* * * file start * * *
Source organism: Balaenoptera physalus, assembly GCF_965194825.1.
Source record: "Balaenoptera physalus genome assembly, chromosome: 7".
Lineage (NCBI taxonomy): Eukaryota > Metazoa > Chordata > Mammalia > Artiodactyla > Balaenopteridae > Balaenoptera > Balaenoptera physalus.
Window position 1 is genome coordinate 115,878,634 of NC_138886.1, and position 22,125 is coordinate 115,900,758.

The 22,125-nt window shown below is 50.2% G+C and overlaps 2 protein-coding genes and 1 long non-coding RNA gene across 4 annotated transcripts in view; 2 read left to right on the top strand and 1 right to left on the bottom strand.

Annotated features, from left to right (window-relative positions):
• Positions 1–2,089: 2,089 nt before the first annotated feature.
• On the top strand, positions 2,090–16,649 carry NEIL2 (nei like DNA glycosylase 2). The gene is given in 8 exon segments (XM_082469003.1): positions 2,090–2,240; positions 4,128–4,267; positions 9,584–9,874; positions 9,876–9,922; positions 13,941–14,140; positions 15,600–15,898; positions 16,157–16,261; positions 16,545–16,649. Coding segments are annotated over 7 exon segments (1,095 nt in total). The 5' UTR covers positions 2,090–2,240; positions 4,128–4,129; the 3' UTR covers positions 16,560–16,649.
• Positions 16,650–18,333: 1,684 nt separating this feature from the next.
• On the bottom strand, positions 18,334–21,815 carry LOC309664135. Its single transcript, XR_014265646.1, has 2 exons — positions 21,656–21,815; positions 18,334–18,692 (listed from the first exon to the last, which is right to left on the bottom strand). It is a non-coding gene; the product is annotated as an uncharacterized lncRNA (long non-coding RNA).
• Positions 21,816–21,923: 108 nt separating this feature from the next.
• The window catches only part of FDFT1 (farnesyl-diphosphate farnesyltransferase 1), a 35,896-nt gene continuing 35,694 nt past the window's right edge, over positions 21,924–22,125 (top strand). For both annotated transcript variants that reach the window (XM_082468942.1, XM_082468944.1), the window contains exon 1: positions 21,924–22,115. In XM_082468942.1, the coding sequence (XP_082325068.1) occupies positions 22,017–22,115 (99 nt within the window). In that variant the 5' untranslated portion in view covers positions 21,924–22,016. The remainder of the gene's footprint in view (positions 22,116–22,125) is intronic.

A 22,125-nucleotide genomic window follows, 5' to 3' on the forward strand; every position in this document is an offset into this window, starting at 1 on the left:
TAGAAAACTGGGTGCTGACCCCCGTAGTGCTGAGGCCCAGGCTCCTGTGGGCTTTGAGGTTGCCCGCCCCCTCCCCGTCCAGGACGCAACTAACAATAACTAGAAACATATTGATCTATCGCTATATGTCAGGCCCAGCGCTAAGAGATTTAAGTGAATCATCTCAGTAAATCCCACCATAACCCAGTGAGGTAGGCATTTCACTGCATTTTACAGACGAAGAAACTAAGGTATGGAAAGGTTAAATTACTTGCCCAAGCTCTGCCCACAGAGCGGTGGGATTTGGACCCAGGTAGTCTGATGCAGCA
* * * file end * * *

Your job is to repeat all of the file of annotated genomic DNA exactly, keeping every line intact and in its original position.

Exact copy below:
Source organism: Balaenoptera physalus, assembly GCF_965194825.1.
Source record: "Balaenoptera physalus genome assembly, chromosome: 7".
Lineage (NCBI taxonomy): Eukaryota > Metazoa > Chordata > Mammalia > Artiodactyla > Balaenopteridae > Balaenoptera > Balaenoptera physalus.
Window position 1 is genome coordinate 115,878,634 of NC_138886.1, and position 22,125 is coordinate 115,900,758.

The 22,125-nt window shown below is 50.2% G+C and overlaps 2 protein-coding genes and 1 long non-coding RNA gene across 4 annotated transcripts in view; 2 read left to right on the top strand and 1 right to left on the bottom strand.

Annotated features, from left to right (window-relative positions):
• Positions 1–2,089: 2,089 nt before the first annotated feature.
• On the top strand, positions 2,090–16,649 carry NEIL2 (nei like DNA glycosylase 2). The gene is given in 8 exon segments (XM_082469003.1): positions 2,090–2,240; positions 4,128–4,267; positions 9,584–9,874; positions 9,876–9,922; positions 13,941–14,140; positions 15,600–15,898; positions 16,157–16,261; positions 16,545–16,649. Coding segments are annotated over 7 exon segments (1,095 nt in total). The 5' UTR covers positions 2,090–2,240; positions 4,128–4,129; the 3' UTR covers positions 16,560–16,649.
• Positions 16,650–18,333: 1,684 nt separating this feature from the next.
• On the bottom strand, positions 18,334–21,815 carry LOC309664135. Its single transcript, XR_014265646.1, has 2 exons — positions 21,656–21,815; positions 18,334–18,692 (listed from the first exon to the last, which is right to left on the bottom strand). It is a non-coding gene; the product is annotated as an uncharacterized lncRNA (long non-coding RNA).
• Positions 21,816–21,923: 108 nt separating this feature from the next.
• The window catches only part of FDFT1 (farnesyl-diphosphate farnesyltransferase 1), a 35,896-nt gene continuing 35,694 nt past the window's right edge, over positions 21,924–22,125 (top strand). For both annotated transcript variants that reach the window (XM_082468942.1, XM_082468944.1), the window contains exon 1: positions 21,924–22,115. In XM_082468942.1, the coding sequence (XP_082325068.1) occupies positions 22,017–22,115 (99 nt within the window). In that variant the 5' untranslated portion in view covers positions 21,924–22,016. The remainder of the gene's footprint in view (positions 22,116–22,125) is intronic.

A 22,125-nucleotide genomic window follows, 5' to 3' on the forward strand; every position in this document is an offset into this window, starting at 1 on the left:
TAGAAAACTGGGTGCTGACCCCCGTAGTGCTGAGGCCCAGGCTCCTGTGGGCTTTGAGGTTGCCCGCCCCCTCCCCGTCCAGGACGCAACTAACAATAACTAGAAACATATTGATCTATCGCTATATGTCAGGCCCAGCGCTAAGAGATTTAAGTGAATCATCTCAGTAAATCCCACCATAACCCAGTGAGGTAGGCATTTCACTGCATTTTACAGACGAAGAAACTAAGGTATGGAAAGGTTAAATTACTTGCCCAAGCTCTGCCCACAGAGCGGTGGGATTTGGACCCAGGTAGTCTGATGCAGCA